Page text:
These Damned, Beloved Cell Phones

December 24, 2015

Illustration Credit: An Illustrator


Although I have no data to back me up, I have to assume that the postcard industry is in complete shambles. In an age where we can take a picture of something on the spot, then immediately send it to any individual or post it on social media for the entire world to see, how many people are actually going to the trouble of picking out, purchasing, and mailing a postcard? It’s a shame, really, as getting a postcard from someone traveling in a far off destination used to seem so cool. I’m as guilty as anyone, however.

These damned, beloved cell phones of ours are really screwing things up while they make life so very convenient. We are always reachable, and are constantly making sure we haven’t missed a text, notification, or email (no one really wants an actual phone call anymore). It wasn’t that long ago that I would happily take my landline (gasp) phone off the hook to avoid being bothered. Now my cell phone is like a lifeline.

We waste, er spend, hours a day on social media looking at pictures of “friends'” (although we may have never actually met) kids doing “cute” things (you know, like sitting, standing or walking), narcissistic selfies, and annoying videos of cats. The same silly memes are seen hundreds of times a week, while the amazingly clever things I post never seem to gain any traction…alas.  

Between the photos of birthday parties, selfies at concerts, vids of cats jumping three feet high for a fake mouse, and memes with the Dos Equis dude, our nation is divided by political posts. These are commonly lies or extreme exaggerations, which are presented as facts (both sides are terribly guilty of this). I should mention there is plenty of good news posted, too, though controversial and judgmental posts are apparently more interesting. Despite it all, I can’t seem to turn away or stop posting things, myself.

My twelve year old son is already addicted to his phone — as are most of his friends. He is on Facebook, Twitter, and (mostly) Instagram. My wife and I resisted letting him get accounts on these for a couple of years before giving in to his pleas. Snapchat is still off the table, although he asks us almost daily about letting him join. My kid spends a good part of each night FaceTiming with his girlfriend. They don’t say much, but just watch each other as they go about their lives. It’s somewhere between funny and disturbing. The most effective punishment we have for my son is to take his phone away. If we do this for any length of time, he not only shapes up because he wants it back, but he seems genuinely happier and is certainly more involved with our family. I don’t think this is any coincidence.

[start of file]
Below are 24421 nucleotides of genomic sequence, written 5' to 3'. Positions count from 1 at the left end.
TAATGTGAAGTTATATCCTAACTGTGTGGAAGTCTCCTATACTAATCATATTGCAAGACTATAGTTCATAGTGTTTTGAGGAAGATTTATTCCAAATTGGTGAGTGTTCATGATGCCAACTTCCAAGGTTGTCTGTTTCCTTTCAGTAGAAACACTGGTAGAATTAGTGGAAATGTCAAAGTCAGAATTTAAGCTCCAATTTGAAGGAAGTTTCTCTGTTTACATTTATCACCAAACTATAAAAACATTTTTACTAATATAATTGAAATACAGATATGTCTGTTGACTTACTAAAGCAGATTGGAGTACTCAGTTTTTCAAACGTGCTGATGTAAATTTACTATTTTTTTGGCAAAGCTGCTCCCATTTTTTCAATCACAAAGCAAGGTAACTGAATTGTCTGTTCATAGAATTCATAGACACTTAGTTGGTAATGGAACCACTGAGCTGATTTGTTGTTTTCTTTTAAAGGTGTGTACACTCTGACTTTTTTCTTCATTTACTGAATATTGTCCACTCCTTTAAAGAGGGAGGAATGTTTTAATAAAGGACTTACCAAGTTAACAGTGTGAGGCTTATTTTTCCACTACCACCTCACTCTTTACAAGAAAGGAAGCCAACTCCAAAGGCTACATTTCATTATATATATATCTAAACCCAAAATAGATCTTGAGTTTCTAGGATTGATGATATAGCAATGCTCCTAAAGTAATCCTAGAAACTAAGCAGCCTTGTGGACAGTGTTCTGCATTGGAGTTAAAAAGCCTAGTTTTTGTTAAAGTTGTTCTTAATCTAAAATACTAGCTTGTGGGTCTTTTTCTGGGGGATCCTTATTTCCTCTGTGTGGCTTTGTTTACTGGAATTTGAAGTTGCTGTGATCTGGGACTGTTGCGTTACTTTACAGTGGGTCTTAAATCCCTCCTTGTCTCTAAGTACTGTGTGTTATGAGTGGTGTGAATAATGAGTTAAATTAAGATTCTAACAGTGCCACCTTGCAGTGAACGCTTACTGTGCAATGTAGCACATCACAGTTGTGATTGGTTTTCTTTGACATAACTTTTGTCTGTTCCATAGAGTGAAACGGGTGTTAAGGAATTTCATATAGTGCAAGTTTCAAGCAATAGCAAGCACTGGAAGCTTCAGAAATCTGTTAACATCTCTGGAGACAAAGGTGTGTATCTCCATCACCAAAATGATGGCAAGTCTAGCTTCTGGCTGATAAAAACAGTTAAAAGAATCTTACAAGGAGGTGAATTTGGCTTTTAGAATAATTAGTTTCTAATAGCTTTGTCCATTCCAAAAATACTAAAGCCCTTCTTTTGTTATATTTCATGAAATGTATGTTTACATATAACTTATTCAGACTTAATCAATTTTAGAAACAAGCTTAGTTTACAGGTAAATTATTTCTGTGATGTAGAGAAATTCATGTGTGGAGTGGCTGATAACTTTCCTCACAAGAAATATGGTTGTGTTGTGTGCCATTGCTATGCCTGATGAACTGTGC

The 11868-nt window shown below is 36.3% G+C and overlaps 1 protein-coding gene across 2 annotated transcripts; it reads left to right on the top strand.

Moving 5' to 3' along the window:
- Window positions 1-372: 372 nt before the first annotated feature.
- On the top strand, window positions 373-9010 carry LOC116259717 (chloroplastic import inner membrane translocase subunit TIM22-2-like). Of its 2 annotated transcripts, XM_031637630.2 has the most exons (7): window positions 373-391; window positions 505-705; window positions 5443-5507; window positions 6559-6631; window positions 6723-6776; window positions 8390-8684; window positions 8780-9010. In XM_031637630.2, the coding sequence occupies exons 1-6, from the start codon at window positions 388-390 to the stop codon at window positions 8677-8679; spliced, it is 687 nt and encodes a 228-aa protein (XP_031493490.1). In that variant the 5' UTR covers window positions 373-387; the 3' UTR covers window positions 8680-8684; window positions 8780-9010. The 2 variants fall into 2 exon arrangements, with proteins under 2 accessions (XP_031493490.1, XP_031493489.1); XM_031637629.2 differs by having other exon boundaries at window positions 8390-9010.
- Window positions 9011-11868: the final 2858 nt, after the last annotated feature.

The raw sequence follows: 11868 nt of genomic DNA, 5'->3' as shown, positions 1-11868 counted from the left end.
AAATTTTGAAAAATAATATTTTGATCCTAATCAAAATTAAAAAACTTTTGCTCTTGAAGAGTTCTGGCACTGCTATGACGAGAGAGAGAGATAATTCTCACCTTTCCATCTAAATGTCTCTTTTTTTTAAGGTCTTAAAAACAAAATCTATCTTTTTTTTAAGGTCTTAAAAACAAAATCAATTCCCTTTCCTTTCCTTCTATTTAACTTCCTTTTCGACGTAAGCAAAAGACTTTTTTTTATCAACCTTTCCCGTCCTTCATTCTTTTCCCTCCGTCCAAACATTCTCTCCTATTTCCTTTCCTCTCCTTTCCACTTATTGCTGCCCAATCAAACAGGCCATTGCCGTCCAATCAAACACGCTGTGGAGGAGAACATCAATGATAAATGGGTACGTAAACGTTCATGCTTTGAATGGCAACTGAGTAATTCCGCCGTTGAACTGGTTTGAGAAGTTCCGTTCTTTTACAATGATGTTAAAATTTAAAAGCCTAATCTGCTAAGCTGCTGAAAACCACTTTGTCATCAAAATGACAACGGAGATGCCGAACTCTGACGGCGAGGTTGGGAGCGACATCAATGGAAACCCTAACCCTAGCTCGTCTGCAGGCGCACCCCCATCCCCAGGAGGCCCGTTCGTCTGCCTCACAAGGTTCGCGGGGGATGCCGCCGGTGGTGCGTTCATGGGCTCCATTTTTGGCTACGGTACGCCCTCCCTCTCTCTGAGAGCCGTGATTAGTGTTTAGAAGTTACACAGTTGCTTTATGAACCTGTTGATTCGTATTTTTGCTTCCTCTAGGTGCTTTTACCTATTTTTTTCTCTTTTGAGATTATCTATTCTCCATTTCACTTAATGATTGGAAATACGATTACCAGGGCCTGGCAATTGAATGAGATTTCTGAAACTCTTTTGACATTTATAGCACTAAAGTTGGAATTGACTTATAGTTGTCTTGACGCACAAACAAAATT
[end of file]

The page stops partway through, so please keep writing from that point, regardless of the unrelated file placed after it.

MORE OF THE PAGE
It’s probably too late for the current generations, but I give our species enough credit to expect that there will be a paradigm shift at some point where people will realize that while they are constantly looking down at their devices (at some point the term “phone” will surely fall out of favor), they are missing far too much of their short lives. Maybe this will be some future generation that wants to be better parents than they had growing up. Perhaps it will be sooner than later?

In the meantime, I hope everyone has purchased the latest and greatest phone, and that you will continue texting or emailing instead of calling me, letting us all know about your kids’ milestones and achievements, and posting selfies with famous landmarks when traveling. Let me ask just one favor: drop me a postcard sometime (you can use your phone to find my address). I’ll try to send some too. 

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